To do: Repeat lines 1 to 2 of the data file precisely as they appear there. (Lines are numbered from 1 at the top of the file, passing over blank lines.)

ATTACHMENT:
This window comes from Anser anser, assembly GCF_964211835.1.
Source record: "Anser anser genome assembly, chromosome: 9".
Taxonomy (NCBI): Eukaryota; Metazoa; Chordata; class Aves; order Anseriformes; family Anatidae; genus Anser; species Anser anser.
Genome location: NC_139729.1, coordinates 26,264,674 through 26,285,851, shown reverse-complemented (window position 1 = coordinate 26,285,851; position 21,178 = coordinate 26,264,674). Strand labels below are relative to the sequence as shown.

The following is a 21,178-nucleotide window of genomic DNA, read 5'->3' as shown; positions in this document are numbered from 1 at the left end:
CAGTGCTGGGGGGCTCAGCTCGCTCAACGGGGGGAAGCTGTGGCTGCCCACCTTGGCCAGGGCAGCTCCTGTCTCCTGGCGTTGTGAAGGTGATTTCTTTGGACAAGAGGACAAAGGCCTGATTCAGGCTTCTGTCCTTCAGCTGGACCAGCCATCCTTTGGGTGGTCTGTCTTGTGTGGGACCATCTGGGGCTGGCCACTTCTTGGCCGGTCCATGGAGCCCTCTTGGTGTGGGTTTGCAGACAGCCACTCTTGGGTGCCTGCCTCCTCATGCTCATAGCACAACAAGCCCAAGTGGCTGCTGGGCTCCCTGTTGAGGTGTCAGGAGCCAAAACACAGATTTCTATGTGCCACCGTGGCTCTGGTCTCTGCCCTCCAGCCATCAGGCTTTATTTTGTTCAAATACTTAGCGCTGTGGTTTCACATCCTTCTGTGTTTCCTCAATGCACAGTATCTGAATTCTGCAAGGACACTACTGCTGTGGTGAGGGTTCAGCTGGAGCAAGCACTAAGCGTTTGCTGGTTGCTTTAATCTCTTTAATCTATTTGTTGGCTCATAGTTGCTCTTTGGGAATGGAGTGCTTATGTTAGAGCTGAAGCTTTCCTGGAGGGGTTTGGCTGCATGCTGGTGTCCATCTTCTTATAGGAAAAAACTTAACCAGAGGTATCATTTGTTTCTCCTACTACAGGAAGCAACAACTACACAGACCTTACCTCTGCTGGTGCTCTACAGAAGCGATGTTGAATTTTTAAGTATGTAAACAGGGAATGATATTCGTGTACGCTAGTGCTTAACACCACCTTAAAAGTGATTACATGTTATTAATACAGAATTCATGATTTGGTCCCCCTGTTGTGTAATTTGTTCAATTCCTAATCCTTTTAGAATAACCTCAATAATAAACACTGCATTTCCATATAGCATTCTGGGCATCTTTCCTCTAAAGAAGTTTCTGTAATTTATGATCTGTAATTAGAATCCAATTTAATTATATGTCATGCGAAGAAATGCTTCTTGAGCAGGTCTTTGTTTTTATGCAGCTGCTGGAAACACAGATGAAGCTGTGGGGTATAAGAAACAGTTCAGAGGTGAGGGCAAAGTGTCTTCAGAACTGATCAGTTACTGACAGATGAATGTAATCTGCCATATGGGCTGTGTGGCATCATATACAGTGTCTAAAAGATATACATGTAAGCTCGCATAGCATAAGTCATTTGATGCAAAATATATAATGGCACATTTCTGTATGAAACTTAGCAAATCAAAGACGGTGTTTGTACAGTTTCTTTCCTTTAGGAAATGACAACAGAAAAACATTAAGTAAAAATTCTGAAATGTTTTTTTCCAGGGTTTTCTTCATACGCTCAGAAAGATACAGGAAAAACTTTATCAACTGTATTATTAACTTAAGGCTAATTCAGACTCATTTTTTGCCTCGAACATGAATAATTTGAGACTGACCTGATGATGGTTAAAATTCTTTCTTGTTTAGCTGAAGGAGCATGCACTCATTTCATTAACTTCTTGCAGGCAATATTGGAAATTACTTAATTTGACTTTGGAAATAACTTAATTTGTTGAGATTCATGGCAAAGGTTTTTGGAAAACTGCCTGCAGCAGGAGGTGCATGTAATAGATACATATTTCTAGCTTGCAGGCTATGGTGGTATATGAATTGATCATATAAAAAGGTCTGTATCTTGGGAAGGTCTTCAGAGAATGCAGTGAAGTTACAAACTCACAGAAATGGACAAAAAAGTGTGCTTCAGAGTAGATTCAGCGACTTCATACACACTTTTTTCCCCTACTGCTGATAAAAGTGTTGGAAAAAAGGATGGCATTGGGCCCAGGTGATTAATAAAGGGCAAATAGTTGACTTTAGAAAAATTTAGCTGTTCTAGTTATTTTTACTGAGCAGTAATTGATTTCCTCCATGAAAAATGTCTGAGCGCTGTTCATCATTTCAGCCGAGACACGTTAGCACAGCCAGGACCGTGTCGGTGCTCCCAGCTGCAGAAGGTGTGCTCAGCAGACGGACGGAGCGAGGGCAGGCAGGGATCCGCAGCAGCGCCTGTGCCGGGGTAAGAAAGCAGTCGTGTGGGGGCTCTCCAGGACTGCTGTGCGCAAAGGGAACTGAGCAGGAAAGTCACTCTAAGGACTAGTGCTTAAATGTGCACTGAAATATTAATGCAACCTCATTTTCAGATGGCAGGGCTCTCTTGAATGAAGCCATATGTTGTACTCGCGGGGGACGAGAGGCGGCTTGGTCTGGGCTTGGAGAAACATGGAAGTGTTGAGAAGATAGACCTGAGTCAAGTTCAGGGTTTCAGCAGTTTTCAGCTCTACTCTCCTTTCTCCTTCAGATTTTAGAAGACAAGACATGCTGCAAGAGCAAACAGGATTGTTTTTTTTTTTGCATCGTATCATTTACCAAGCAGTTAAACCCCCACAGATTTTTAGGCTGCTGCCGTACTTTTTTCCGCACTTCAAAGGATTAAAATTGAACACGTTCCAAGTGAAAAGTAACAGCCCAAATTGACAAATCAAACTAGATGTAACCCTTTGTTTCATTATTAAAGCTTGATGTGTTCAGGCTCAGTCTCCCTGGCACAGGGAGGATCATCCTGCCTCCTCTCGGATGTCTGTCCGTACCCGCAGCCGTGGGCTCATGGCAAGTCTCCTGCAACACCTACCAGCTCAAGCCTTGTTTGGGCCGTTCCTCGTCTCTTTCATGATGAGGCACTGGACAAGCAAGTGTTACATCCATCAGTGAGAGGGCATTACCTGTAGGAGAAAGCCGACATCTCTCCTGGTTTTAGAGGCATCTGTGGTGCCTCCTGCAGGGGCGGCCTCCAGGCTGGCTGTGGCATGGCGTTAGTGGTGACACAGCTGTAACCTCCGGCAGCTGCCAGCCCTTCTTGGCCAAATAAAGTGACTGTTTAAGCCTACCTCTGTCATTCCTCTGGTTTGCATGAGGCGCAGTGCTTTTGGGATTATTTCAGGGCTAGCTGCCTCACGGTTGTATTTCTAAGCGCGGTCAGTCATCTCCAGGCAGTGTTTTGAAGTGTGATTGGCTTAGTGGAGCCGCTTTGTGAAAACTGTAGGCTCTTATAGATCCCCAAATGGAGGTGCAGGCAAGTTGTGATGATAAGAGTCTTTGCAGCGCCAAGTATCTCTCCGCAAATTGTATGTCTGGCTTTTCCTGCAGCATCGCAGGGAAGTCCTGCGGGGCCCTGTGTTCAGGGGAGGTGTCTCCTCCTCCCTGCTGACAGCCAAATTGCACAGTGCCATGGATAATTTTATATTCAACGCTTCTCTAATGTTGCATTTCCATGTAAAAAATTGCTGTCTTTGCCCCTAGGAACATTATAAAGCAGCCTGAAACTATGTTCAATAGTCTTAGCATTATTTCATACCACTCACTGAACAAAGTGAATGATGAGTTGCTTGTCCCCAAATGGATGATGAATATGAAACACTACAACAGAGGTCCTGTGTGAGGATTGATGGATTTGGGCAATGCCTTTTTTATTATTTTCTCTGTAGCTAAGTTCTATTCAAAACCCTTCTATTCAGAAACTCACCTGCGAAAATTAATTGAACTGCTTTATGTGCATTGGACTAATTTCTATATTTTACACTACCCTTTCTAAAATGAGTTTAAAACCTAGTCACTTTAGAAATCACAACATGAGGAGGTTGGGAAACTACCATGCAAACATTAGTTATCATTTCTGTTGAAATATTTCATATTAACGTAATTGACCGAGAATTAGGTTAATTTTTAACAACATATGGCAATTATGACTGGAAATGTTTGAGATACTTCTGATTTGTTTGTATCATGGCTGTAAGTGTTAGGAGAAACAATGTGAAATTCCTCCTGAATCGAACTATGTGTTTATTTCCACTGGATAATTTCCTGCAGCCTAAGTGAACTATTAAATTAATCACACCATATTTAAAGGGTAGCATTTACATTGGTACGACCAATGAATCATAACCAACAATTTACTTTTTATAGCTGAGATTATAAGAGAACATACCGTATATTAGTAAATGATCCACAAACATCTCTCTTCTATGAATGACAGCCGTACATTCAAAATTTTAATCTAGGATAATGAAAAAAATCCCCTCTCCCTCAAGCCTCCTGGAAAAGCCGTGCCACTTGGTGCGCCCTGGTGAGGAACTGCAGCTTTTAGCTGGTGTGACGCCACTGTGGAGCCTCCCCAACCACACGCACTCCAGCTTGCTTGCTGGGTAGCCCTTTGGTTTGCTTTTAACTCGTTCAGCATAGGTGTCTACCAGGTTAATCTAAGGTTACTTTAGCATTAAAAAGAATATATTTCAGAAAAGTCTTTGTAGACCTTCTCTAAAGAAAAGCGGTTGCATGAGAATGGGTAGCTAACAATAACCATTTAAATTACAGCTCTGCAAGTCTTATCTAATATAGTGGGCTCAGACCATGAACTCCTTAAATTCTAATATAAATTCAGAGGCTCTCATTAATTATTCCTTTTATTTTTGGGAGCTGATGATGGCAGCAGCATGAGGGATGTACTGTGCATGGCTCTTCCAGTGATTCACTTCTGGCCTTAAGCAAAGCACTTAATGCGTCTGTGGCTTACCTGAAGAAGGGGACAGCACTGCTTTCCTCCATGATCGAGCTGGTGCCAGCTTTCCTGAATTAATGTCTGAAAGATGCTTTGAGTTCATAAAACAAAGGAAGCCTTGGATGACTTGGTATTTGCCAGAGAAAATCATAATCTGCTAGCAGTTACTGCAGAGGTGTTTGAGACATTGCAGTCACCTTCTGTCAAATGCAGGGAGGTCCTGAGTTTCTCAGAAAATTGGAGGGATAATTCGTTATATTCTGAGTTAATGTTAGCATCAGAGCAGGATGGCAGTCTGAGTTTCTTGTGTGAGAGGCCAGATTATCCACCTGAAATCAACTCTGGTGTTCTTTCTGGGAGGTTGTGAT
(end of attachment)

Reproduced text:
This window comes from Anser anser, assembly GCF_964211835.1.
Source record: "Anser anser genome assembly, chromosome: 9".